This comes up when you search digital money, I guess it suits.

Clearly design is slowly becoming more automated to help us produce more and more work, more accurately and more quickly. The first leap of automation being the printing press, allowing words on paper to be replicated without a pen in the human hand—these steps have continuously bumbled upwards, until the computer and Adobe software made kerning fonts automatic, aligning objects mathematic and colour selection possibilities infinite.

We’re not at the stage of a ‘Logo Design’ button on our desktops but with web applications becoming more versatile I can’t see how this – if only in a crude manner – might not exist soon, if it doesn’t already. The question truly is, whether it’s still design if it’s been procedurally generated; rather than designed, but I can only assume that the definition of design is a term that changes as the clock does. I imagine when type was set by cast blocks and ink poisoned the printers that touched it, a computer being able to produce the same results would seem like space travel—and then some, anything other than the actions they know to be design.

What automation means for design, is both a triumph and a warning siren, toeing the line between a pre-built VistaPrint logo and visually aided type selection. The Grid is like the Squarespace of automated web design, where as with a lot of platforms you place your content into an existing layout; The Grid uses AI to take your content and build around it, giving design to the design lacking. Scary enough, this isn’t a singular idea, it doesn’t just exist once, but twice over.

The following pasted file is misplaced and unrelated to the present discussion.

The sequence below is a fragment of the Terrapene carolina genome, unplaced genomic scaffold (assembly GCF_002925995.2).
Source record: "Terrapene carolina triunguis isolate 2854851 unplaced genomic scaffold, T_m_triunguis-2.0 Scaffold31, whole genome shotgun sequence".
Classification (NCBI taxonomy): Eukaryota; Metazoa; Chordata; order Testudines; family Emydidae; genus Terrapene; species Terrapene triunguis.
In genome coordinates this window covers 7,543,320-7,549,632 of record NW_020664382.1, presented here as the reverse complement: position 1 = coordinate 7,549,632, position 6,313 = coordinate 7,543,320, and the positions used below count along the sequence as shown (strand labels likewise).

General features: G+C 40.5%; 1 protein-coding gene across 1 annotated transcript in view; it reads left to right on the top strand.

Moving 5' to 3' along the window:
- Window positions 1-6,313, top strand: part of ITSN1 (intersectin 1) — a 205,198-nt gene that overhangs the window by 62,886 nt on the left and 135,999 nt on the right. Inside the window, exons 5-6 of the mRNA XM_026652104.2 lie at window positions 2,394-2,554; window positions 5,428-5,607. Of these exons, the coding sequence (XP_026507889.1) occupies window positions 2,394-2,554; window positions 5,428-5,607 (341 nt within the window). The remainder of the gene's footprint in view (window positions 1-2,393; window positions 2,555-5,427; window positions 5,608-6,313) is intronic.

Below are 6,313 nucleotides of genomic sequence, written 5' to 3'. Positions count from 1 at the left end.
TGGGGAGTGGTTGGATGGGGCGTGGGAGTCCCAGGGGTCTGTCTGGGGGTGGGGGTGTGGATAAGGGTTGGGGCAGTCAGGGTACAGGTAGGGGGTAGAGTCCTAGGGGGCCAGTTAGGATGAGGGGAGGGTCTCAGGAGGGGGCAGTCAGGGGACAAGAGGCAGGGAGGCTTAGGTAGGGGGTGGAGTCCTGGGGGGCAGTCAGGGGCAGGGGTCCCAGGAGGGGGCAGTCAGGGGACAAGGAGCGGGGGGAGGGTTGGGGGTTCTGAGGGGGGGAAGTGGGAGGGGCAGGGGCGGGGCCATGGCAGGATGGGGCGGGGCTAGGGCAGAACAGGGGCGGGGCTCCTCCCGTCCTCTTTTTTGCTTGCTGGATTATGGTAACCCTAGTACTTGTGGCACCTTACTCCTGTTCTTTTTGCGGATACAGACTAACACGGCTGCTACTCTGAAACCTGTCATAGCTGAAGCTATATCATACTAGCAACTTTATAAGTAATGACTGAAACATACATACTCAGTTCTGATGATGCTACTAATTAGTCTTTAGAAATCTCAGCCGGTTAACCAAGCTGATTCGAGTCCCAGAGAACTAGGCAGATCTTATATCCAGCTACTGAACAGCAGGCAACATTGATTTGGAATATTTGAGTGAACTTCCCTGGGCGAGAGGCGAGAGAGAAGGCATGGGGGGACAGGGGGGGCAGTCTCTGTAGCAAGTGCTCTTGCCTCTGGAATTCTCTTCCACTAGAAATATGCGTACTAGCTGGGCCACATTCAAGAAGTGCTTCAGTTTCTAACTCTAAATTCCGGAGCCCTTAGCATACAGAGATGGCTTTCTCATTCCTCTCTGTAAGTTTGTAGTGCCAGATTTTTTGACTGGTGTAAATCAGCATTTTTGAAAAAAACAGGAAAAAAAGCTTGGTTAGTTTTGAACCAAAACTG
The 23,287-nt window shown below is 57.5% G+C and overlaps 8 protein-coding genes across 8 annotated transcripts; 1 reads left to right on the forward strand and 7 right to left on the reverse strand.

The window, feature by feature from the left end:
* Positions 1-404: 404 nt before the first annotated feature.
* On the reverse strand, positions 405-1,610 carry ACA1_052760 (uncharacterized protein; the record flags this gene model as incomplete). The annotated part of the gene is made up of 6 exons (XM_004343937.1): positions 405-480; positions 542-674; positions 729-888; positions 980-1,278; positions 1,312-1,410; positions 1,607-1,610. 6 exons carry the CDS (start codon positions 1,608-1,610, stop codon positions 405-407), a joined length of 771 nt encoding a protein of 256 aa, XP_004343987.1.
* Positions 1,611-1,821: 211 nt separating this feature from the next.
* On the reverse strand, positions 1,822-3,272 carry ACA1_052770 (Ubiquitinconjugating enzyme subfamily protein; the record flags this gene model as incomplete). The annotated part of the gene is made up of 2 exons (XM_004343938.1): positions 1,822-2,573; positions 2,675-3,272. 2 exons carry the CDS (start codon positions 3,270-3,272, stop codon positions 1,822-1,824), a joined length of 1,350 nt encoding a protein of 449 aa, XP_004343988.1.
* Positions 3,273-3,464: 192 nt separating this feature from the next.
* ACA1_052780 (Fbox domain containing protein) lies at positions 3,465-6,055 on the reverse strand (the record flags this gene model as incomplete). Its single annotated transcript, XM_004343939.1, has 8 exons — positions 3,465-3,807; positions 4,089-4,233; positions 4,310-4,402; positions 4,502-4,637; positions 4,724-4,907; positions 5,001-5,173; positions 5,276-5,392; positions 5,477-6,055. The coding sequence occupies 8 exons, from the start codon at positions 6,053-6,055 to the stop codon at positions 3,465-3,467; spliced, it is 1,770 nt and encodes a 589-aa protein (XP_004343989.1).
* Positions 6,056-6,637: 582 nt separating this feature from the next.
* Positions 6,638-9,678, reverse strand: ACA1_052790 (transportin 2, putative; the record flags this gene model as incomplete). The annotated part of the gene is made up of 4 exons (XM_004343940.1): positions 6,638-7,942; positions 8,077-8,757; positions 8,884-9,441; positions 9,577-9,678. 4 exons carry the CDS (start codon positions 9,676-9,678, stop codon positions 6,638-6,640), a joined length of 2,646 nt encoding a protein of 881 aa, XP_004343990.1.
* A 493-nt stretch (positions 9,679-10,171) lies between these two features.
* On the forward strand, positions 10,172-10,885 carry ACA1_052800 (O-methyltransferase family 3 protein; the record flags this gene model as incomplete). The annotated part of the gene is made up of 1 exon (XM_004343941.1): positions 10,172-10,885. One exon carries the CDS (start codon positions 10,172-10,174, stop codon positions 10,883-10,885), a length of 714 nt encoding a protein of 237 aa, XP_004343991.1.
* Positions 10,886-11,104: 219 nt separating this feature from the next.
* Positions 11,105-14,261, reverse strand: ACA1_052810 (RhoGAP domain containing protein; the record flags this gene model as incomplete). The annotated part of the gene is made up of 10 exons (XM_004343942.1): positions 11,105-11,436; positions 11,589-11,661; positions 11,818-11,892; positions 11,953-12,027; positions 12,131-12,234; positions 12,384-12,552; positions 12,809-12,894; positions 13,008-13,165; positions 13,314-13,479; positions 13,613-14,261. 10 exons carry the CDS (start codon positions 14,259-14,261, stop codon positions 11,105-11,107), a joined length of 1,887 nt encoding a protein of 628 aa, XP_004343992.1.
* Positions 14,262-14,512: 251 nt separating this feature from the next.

But don’t board up your windows just yet, the apocalypse isn’t quite here. AI can possibly put small web designers out-of-business in the near future but it is also opening the door to unique, exciting design opportunities. Creating systems that can  produce thousands of similar yet unique products is the tip of the automation iceberg for today’s leaps in design—with it being positively induced by magazines, design studios and electro musicians alike.